Acetaminophen overdose: a 48-hour intravenous N-acetylcysteine treatment protocol.Ann Emerg Med 1991; 20(10):1058-63AE
To determine the safety and efficacy of a 48-hour IV N-acetylcysteine (IV NAC) treatment protocol for acute acetaminophen overdose.
Nonrandomized trial open to all eligible patients.
Multicenter; hospitals included moderate- and high-volume private, university, and municipal hospitals in urban and suburban settings.
TYPE OF PARTICIPANTS
Two hundred twenty-three patients were entered. Of these, 179 met inclusion criteria: acute acetaminophen overdose, plasma acetaminophen concentration above the treatment nomogram line, treatment with IV NAC according to the protocol, and sufficient data to determine outcome.
IV NAC treatment consisted of a loading dose of 140 mg/kg followed by 12 doses of 70 mg/kg every four hours.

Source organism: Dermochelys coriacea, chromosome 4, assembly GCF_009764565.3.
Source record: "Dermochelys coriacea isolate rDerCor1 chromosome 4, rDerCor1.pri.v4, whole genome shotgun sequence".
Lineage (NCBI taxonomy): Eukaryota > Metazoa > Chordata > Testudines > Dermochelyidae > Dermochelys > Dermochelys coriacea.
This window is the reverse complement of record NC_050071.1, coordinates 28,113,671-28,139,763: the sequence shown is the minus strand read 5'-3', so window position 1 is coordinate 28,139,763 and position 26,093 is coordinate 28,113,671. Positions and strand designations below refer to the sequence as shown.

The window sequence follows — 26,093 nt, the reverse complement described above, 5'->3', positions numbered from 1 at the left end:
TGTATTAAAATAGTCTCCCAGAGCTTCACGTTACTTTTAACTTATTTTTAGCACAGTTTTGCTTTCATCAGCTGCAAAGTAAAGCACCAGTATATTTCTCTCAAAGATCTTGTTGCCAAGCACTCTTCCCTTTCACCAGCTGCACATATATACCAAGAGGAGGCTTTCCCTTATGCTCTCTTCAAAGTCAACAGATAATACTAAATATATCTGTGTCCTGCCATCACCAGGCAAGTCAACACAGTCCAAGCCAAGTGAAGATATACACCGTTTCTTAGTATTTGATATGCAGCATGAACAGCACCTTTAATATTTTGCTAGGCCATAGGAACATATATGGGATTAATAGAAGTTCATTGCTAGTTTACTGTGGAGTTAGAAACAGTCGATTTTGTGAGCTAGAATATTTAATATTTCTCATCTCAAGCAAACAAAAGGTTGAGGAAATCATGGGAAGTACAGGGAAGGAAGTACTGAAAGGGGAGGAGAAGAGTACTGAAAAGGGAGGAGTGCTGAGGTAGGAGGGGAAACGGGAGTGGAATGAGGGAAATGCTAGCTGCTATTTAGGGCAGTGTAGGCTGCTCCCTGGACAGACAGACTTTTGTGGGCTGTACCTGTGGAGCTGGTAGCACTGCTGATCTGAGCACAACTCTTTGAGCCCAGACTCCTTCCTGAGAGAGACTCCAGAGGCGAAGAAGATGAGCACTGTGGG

MEASUREMENTS AND MAIN RESULTS
Patients were grouped for analysis according to risk group based on the initial plasma acetaminophen concentration. Hepatotoxicity (aspartate aminotransferase or alanine aminotransferase of more than 1,000 IU/L) developed in 10% (five of 50) of patients at "probable risk" when IV NAC was started within ten hours of acetaminophen ingestion and in 27.1% (23 of 85) when therapy was begun after ten to 24 hours. Among "high-risk" patients first treated 16 to 24 hours after overdose, hepatotoxicity occurred in 57.9% (11 of 19). There were two deaths (two of 179, 1.1%). Adverse reactions resulting from NAC occurred in 32 of 223 cases (14.3%), consisting in 29 of 32 patients (91% of reactions) of transient, patchy, skin erythema or mild urticaria during the loading dose that did not require discontinuation of therapy.
This 48-hour IV NAC protocol is safe and effective antidotal therapy for acetaminophen overdose. Based on available data, it is equal to 72-hour oral and 20-hour IV treatment protocols when started early and superior to the 20-hour IV regimen when treatment is delayed. Further study will be required to determine its relative efficacy in the high-risk patient treated very late.